Chad Ghosn joins the online furniture retailer from Expedia.
If online security fails, cashiers are a last line of defense against fraudulent home-printed Internet coupons, but verification can’t encumber check-out. One CPG manufacturer says fraudulent coupons have cost it $1 million this year.
In the quest for new customers, online marketers have been using printable discount coupons as a means of attracting new shoppers. But while the Internet has created a new channel for coupon distribution, it’s also created a new avenue of coupon fraud. So the Coupon Information Center, a manufacturer-funded group that monitors coupon fraud, is now seeking suggestions on technical solutions to identify fraudulent Internet-printed coupons at the point of sale in stores, says the organization`s executive director Bud Miller.
Despite increasing measures taken by the providers of online coupons for store redemption, sometimes sales associates or cashiers are the last line of defense, which puts an extra burden on store staff. Though a new technology called Veri-FI allows cashiers to key in code numbers on coupons to check validity, some stores have said the process would encumber check-out. Coupon providers are working on the next generation of security measures; provider CoolSavings Inc., for example, says it will roll out three new initiatives next year.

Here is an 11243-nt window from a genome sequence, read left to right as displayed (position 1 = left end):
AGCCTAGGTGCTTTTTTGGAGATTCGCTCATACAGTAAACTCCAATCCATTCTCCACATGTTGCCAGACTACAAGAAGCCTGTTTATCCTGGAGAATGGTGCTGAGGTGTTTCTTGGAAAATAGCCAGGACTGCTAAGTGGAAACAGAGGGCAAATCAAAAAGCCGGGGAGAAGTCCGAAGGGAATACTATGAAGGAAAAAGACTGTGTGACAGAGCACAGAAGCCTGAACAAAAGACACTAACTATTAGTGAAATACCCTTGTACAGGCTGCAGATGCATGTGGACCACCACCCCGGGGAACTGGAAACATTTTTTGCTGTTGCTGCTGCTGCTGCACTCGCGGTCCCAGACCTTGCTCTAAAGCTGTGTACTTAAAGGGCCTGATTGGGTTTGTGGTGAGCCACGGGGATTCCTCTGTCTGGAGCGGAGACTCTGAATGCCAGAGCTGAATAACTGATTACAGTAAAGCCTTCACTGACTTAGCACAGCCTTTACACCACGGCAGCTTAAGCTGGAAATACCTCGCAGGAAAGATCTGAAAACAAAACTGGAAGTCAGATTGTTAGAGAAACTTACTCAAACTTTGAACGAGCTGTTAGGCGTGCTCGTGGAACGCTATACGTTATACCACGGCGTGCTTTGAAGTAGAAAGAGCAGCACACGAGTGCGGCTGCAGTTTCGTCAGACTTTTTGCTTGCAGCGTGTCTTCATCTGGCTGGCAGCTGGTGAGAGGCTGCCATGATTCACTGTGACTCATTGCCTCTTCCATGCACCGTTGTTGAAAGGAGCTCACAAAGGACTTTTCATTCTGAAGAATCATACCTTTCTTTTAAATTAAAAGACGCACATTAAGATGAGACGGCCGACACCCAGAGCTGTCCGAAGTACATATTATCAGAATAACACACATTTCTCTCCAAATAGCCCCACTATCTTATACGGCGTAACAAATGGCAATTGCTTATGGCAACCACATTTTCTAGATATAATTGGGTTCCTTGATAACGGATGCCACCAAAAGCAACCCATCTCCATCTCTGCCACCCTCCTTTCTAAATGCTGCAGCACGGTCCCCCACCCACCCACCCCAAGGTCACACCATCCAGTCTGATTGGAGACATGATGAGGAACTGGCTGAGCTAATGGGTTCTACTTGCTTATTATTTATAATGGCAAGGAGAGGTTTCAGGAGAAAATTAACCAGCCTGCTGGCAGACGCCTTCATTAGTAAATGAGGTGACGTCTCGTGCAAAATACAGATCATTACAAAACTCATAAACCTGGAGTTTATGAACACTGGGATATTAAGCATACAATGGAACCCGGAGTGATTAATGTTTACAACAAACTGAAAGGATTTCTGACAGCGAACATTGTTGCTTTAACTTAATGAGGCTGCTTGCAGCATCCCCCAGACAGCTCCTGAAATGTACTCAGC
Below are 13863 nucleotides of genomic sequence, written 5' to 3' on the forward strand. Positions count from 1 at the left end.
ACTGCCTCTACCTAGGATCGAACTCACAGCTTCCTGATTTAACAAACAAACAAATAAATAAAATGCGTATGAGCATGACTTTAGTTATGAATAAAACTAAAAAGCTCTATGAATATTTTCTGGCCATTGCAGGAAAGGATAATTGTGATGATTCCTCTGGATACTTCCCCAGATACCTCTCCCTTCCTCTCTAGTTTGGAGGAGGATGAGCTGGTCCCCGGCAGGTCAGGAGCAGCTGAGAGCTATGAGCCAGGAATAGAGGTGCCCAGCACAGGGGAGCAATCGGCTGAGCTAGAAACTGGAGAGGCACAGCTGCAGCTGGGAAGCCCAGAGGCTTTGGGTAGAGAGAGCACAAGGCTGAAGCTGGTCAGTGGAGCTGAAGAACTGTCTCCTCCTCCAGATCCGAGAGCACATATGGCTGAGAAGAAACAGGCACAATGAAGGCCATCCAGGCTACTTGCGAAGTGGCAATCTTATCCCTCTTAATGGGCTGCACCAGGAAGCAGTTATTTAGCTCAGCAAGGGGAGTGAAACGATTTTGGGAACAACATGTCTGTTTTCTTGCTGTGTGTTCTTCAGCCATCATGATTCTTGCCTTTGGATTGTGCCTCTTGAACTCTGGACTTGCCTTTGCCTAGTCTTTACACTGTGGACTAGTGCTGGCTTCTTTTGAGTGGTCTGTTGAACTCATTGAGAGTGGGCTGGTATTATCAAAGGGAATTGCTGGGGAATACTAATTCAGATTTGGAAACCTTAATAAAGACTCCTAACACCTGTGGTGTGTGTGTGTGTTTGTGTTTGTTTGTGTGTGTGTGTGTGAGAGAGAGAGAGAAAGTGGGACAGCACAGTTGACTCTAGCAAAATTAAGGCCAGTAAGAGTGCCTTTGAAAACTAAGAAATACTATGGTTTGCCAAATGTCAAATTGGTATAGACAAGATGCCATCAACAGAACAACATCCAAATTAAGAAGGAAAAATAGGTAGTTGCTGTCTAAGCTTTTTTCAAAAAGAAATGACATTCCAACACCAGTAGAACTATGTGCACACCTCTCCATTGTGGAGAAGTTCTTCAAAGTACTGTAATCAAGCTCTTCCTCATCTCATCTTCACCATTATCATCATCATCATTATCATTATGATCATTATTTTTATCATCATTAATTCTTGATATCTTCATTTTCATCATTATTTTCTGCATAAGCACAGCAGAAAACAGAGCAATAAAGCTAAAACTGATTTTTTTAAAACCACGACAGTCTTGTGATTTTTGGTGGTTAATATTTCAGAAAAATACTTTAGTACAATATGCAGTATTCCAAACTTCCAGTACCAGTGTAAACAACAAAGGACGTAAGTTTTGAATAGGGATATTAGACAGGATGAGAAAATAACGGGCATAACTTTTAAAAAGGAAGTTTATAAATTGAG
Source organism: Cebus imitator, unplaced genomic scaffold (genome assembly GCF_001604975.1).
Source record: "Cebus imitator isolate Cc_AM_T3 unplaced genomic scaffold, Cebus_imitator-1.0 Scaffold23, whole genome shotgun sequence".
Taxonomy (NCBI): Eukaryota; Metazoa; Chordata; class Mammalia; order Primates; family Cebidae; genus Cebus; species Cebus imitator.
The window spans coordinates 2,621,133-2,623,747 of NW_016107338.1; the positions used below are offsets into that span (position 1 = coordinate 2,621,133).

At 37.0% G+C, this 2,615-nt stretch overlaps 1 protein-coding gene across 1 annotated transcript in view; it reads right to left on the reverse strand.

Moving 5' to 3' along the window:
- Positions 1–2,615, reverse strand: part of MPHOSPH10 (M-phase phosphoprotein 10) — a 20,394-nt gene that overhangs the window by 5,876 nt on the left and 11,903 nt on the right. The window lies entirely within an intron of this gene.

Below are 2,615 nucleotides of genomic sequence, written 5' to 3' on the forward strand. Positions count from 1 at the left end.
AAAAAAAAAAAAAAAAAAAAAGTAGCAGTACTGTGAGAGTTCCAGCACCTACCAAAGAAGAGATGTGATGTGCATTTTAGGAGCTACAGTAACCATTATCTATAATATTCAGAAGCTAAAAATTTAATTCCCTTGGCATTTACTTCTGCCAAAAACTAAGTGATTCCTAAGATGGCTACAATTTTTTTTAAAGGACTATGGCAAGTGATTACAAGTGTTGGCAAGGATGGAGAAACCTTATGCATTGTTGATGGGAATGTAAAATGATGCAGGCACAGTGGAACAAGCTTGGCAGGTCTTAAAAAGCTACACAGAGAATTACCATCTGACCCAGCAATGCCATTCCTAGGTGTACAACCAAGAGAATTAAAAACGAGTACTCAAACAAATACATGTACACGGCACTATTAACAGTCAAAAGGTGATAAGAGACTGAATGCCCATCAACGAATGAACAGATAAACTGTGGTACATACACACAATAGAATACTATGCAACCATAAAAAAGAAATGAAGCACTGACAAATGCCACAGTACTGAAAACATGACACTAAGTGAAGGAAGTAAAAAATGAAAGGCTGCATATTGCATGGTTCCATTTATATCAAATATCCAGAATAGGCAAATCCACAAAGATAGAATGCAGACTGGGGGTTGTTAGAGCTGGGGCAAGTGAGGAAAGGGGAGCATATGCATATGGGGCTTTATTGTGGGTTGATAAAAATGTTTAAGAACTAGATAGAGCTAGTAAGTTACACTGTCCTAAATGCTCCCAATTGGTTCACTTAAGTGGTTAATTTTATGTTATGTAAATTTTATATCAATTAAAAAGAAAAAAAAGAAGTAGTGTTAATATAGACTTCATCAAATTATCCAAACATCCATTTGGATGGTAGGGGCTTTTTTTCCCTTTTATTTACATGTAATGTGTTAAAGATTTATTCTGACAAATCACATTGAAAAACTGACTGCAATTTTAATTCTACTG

Miller says Coupon Information Corp. over the past several months has obtained copies of about 50 counterfeit coupons – with altered expiration dates or codes, for example -- from various Internet outlets. The group is now forwarding the counterfeit coupons to the manufacturers involved to enlist their cooperation in developing an estimate of the cost of fraudulent home-printed Internet coupons to business. One CPG manufacturer has already told CCI that the cost of fraud from home-printed Internet coupons during that past several months has been about $1 million, Miller says.